Last week, the minister responsible for the nutrition north program showed his seriously flawed understanding of what climate change is and how it works when he tried to joke that a warmer climate would make food costs in the north more affordable. He also showed how poorly he understands what lies at the heart of the food crisis in the north. Global climatic destabilization has already changed how we raise, harvest and distribute our food. It takes just a little unpredictable, uncharacteristic weather pattern to demonstrate how fragile our food systems are.
At the moment, the current model is not prepared for catastrophic climate shifts that challenge food chains, migratory patterns, growing and harvesting conditions, and transportation on winter roads. Northern peoples have thousands of years of knowledge on how to live well with the cold. The government must listen to them when they tell us that climate change is changing the way that people live and provide food for their families.
When a community's survival depends on maintaining a total connection with the intricacies of the environment, no detail is ever missed, none, whether it be the numbers of beluga in the Ungava Bay, the size of caribou herds on la rivière aux Feuilles, or contamination of the waters of the north.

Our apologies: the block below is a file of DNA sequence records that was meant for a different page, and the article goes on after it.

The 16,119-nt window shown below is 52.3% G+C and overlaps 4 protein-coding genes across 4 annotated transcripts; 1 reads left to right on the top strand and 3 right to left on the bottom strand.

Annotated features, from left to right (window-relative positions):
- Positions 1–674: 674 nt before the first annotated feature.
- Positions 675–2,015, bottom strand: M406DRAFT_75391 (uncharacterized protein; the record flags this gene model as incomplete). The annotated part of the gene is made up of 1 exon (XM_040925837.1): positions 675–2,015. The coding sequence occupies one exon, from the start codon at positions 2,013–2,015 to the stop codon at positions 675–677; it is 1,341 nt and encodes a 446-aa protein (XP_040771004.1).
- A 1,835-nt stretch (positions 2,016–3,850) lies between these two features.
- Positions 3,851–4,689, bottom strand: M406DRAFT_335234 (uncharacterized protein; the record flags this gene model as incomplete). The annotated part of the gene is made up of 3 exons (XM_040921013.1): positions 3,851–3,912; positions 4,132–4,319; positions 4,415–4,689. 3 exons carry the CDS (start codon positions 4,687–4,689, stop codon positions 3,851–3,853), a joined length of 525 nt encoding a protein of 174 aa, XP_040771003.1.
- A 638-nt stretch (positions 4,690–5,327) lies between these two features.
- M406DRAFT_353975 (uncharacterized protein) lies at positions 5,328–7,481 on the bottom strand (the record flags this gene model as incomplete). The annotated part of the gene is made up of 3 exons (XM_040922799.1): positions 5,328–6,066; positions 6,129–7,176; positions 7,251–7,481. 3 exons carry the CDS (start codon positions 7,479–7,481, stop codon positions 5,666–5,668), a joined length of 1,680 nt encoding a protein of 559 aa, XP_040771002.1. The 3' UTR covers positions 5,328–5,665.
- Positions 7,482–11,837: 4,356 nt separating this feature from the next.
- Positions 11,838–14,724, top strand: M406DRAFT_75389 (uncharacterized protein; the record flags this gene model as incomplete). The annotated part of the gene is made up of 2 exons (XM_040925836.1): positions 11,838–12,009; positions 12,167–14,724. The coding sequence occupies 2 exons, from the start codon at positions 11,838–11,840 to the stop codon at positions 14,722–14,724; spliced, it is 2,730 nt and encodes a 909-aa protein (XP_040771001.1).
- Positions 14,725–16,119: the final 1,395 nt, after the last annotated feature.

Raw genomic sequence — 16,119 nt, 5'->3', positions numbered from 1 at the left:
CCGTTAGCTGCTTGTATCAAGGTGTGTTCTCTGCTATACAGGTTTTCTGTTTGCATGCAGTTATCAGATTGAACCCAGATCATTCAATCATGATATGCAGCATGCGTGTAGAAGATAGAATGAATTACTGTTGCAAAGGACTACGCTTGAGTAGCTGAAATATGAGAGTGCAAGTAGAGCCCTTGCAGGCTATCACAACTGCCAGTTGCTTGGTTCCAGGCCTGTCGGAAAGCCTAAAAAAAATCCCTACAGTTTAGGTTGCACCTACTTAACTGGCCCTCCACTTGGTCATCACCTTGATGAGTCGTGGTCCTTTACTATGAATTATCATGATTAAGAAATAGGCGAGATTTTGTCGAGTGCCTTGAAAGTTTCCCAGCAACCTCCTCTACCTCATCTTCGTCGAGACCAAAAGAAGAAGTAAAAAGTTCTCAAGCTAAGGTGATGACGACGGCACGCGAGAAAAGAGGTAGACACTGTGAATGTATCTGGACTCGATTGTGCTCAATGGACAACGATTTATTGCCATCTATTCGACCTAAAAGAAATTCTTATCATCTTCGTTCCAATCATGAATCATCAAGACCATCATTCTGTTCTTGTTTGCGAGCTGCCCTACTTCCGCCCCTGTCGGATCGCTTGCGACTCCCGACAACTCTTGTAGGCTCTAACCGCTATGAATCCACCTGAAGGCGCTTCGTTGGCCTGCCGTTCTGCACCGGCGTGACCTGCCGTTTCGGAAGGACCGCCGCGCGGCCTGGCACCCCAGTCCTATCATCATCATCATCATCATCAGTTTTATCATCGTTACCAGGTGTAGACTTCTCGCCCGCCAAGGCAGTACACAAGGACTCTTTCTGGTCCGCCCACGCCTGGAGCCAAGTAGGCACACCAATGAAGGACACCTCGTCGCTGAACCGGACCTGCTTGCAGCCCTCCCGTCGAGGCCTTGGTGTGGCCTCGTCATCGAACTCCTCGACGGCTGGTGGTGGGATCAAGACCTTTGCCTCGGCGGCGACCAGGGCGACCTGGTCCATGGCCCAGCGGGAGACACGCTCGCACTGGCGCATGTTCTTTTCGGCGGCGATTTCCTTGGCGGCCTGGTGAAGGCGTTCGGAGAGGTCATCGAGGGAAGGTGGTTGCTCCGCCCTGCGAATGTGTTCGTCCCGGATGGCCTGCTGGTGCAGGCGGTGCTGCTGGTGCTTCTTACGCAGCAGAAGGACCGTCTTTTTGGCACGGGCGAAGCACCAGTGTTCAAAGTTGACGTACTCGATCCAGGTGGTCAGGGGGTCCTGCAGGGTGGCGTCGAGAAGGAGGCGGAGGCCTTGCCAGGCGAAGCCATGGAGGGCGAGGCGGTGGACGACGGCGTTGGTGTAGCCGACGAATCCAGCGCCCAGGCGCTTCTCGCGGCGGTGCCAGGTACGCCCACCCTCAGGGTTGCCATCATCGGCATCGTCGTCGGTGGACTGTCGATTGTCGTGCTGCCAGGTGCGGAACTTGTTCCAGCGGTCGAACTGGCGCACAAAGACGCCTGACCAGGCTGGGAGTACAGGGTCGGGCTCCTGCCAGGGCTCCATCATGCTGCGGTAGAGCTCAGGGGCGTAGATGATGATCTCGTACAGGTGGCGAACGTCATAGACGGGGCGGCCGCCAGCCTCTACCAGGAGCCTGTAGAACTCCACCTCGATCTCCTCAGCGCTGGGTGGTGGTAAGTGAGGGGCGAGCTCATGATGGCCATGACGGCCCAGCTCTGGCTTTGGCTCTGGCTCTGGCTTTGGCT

Unfortunately, traditional northern cultures are in peril. Environmental degradation is endangering the flora, fauna and waters in northern territories. The loss of biodiversity and water, largely due to development, is leading to the gradual decline of traditional land ethics that harmonize indigenous use of the land with conservation of the natural world. When practices of traditional land management stop, the ceremonies stop, as well as language and, as a result, the encoded ecological knowledge that comes with it. It is for this reason that the Cree negotiated the James Bay and Northern Quebec Agreement and la Paix des Braves: to ensure recognition of and respect for land-based knowledge and inherent indigenous rights.
Every year for two weeks in the spring, the Cree communities enjoy what is called the “goose break”. At this time, schools are closed and collective agreements protect the right of workers to take the time off. Everyone in the community goes out to the bush to hunt geese, sleep in camps, tell stories and teach children land-based skills. This is a culturally appropriate and traditional food system and the government needs to learn from the communities how best to support these activities.
When I travel to Nunavik, goose break is so famous that the Inuit ask me how they can have a beluga break. I support the development of a sustainable northern plan that is based on the solutions and knowledge of the communities themselves.
The Conservatives abolished the food mail program without consulting those mainly concerned. They eliminated the subsidy for non-food products, such as diapers and household products. Their decision had a major financial impact on the communities. Last fall, the city of Val-d'Or pointed out the vital role that Canada Post plays in its community. Any change to the program must include making Val-d'Or the hub for the north once again.
People are hungry in the north. We must respond to the call of northerners.